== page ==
Sunday, October 1, 2017

September 2017 Summary


Some historical temperatures during a dry September 

Well that was quite an end to September with the longest heat wave of the “summer” and some historical temperatures.  The most significant streak was the 15 days above 25°C between the 12th and the 26th, that is something we have never seen before in September during the 100+ years of weather records in the region (the previous record was 13 such days back in 1947).

Some other notable events were the 5 days in a row above 30°C, which is something we have only seen a few times, the last was back in 1952.  Finally, the high temperature on the 24th of 32.2°C was the highest seen that late in the year since September 24, 1931 when it was 32.8°C.

Not surprisingly, the overall temperature was almost 3 degrees above average, what might be surprising is that this is colder than the last 2 years although they didn’t have the extreme highs we saw this year.  It is also useful to remember that this year the month started off cool during the first week.

But since I have you here can we talk a bit about recent Septembers?  Fun fact: no other month has seen more consistently above average temperatures.  In the past 20 years of data at the UW weather station, there has not been one in the below average range and only once was it even slightly below average (by 0.1 degrees in 2006).

The month was also very dry with only 38.0 mm of precipitation compared to the average of 87.8 mm, with half of the total coming during the first 4 days.  This dry month puts the total precipitation for the year at 813.4 mm, which is still well above, but a bit closer to the average of 683.5 mm than it was at the end of August.

Summary for September 2017:
Maximum Temperature 32.2°C
Minimum Temperature 3.8°C
Average Daily High Temperature 24.1°C (Long term average 20.4°C)
Average Daily Low Temperature 10.7°C (Long term average 8.6°C)
Total Precipitation 38.0 mm (Long term average 87.8 mm)


(Long term averages based on 1981-2010 data for the Waterloo Wellington Airport)

August 2017 Summary


An average August for both temperature and precipitation 

Although we didn’t see lots of really hot temperatures this month (only one day above 30°C), we also didn’t see lots of cold ones.  This resulted in the overall temperature being just 0.2 degrees below average, but this is still within the average range.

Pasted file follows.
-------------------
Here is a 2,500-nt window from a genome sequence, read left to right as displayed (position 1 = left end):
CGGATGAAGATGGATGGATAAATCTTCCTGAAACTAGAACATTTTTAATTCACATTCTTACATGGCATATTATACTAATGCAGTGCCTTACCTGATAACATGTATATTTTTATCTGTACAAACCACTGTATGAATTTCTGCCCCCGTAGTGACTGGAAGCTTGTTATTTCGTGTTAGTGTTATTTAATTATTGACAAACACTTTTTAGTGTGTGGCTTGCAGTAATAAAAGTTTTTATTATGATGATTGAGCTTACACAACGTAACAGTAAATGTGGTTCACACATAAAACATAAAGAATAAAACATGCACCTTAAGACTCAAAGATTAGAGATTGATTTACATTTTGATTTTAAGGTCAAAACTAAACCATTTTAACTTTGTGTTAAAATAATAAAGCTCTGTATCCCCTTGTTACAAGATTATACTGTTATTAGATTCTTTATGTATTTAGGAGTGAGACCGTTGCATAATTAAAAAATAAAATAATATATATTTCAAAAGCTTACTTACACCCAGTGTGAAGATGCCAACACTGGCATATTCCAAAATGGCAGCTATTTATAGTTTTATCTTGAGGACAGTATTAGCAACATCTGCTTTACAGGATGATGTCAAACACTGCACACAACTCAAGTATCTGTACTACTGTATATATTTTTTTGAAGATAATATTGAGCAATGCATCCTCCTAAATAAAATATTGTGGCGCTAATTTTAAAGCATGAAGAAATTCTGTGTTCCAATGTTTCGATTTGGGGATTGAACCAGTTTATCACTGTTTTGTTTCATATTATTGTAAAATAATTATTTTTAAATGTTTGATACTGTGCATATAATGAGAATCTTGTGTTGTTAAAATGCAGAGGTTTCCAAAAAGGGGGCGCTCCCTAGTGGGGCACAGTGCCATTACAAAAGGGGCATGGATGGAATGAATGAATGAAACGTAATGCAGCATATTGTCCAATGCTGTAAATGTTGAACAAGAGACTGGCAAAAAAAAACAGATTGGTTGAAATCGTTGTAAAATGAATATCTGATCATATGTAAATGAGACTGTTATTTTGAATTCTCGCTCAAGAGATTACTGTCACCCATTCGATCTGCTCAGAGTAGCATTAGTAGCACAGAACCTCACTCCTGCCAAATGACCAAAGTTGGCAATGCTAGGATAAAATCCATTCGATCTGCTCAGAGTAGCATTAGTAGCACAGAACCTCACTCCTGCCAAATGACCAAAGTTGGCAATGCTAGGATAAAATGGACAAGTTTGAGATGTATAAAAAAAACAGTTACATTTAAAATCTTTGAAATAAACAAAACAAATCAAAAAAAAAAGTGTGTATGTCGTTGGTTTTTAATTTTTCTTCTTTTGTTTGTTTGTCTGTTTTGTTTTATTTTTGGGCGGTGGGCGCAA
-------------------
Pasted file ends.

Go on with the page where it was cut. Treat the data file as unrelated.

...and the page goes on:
This may be surprising to some, but the fact is we have seen a string of warm months of August in recent years with this year’s overall temperature being the coolest since 2008.  In the 20 years of data at the UW Weather Station, only one August (2004) was cold enough to be in the below average range.  It was also a lot cooler than last year when we had 8 days over 30°C in August.

The month started out very wet, but with drier conditions in the last week the total precipitation of 93.6 mm was within the average range coming in a bit higher than the average for August of 83.9 mm.

The total precipitation for the year of 775.4 mm is well above the average of 596.0 mm.  For the last few months we have been in second in the “wettest year to date” category, however, there were lots of wet months of August in the past so we have dropped down to the sixth wettest year so far since records in the area began just over 100 years ago.


Summary for August 2017:
Maximum Temperature 30.7°C
Minimum Temperature 6.2°C
Average Daily High Temperature 24.5°C (Long term average 24.8°C)
Average Daily Low Temperature 12.9°C (Long term average 12.9°C)
Total Precipitation 93.6 mm (Long term average 83.9 mm)


(Long term averages based on 1981-2010 data for the Waterloo Wellington Airport)

Thursday, August 24, 2017

Solar eclipse 2017

These are my recollections of my trip down to the US to get on the line of totality during the solar eclipse on August 21, 2017.  As well as just experiencing the eclipse I also took along a temperature sensor to record the effects of the sun being blocked.

Just a bit on the logistics, I stayed in a small town called Glasgow, Kentucky the night before the eclipse and woke up early to drive to Bledsoe Creek State Park in Tennessee which is east of Nashville.  I was worried there might be some traffic, but it was open roads all the way.  I got there about an hour and half before the park opened and was car number 120 in line.  The park was mostly forested, but there was a hydro cut where most people set up their camps as there was a pretty good open view of the sky.

It was nice being somewhere that wasn't wall to wall people, but enough people to have a good group experience.  There were also a few people with very large telescopes, including one guy who had his connected to a computer screen so everyone could see a close up of the sun.

The day was really hot and sunny, with high temperatures of around 35C.  A few clouds appeared in the early afternoon, but just one covered the sun about an hour before totality, after that it was clear.